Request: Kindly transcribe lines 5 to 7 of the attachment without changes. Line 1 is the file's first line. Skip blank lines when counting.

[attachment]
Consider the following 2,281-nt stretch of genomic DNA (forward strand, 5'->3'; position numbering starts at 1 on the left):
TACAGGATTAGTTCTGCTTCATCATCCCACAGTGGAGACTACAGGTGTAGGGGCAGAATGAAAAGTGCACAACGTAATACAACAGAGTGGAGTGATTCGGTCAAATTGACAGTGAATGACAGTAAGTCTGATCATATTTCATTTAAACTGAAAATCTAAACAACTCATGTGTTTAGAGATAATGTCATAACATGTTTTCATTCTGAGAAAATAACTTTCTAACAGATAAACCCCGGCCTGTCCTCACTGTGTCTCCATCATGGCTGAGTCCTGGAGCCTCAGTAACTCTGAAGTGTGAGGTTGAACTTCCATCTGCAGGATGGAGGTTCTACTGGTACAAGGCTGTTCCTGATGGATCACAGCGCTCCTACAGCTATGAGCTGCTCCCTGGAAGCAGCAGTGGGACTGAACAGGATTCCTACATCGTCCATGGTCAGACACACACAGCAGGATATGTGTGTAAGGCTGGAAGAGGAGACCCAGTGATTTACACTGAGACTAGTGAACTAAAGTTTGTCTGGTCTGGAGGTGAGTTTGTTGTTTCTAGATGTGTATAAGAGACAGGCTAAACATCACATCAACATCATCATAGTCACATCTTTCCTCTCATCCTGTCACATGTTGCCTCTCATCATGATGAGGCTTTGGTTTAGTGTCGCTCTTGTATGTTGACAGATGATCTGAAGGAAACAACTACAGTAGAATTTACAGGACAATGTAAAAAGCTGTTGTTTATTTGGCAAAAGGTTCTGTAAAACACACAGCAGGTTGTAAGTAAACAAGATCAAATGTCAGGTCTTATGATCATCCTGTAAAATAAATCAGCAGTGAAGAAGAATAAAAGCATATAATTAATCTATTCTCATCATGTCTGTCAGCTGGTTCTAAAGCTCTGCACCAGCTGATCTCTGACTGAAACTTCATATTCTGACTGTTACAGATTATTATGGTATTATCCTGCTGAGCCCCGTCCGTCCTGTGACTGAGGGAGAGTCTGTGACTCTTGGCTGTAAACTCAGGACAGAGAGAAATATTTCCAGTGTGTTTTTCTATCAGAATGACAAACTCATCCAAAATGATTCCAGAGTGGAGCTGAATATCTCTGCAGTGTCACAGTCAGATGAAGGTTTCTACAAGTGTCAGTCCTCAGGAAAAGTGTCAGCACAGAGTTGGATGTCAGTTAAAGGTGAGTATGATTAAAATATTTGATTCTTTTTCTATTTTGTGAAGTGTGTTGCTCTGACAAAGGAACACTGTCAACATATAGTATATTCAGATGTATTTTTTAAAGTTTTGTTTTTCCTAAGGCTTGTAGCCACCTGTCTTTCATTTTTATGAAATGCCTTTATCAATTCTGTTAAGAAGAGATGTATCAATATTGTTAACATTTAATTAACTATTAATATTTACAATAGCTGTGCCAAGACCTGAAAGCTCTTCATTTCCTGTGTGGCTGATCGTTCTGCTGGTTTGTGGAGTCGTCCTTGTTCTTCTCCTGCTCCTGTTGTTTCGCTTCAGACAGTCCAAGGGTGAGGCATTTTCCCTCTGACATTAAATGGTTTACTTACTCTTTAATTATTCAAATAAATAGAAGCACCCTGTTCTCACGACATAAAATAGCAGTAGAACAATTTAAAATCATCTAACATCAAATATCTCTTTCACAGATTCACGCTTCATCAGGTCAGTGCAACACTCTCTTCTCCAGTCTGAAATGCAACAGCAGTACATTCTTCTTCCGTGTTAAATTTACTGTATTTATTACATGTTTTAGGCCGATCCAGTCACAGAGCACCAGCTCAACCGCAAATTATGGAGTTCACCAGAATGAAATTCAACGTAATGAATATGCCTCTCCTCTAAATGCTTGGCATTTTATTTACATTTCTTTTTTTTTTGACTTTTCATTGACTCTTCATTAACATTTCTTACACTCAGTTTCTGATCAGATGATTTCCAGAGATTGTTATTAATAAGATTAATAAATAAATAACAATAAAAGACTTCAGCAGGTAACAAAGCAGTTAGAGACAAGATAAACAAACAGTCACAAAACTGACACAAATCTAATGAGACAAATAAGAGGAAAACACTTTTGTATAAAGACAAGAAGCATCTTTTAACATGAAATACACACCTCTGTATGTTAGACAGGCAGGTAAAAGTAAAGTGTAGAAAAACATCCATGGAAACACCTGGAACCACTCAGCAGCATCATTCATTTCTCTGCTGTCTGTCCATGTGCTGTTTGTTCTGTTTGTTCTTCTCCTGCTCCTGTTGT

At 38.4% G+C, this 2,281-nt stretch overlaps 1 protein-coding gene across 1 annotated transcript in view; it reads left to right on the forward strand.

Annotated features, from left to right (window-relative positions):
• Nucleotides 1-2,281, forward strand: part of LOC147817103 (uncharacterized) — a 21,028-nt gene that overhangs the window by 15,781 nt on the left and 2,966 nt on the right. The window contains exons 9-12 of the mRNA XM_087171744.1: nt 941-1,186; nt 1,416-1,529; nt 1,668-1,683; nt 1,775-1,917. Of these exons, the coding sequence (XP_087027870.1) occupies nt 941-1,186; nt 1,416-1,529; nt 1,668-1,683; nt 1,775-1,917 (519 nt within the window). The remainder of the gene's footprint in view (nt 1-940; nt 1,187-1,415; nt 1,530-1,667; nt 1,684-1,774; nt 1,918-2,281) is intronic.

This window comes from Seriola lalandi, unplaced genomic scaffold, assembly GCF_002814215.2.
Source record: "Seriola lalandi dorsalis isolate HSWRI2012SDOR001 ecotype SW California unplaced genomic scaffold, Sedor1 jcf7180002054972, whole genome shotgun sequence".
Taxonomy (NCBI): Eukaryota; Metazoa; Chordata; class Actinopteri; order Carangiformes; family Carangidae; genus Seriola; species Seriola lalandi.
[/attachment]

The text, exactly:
• Nucleotides 1-2,281, forward strand: part of LOC147817103 (uncharacterized) — a 21,028-nt gene that overhangs the window by 15,781 nt on the left and 2,966 nt on the right. The window contains exons 9-12 of the mRNA XM_087171744.1: nt 941-1,186; nt 1,416-1,529; nt 1,668-1,683; nt 1,775-1,917. Of these exons, the coding sequence (XP_087027870.1) occupies nt 941-1,186; nt 1,416-1,529; nt 1,668-1,683; nt 1,775-1,917 (519 nt within the window). The remainder of the gene's footprint in view (nt 1-940; nt 1,187-1,415; nt 1,530-1,667; nt 1,684-1,774; nt 1,918-2,281) is intronic.

This window comes from Seriola lalandi, unplaced genomic scaffold, assembly GCF_002814215.2.
Source record: "Seriola lalandi dorsalis isolate HSWRI2012SDOR001 ecotype SW California unplaced genomic scaffold, Sedor1 jcf7180002054972, whole genome shotgun sequence".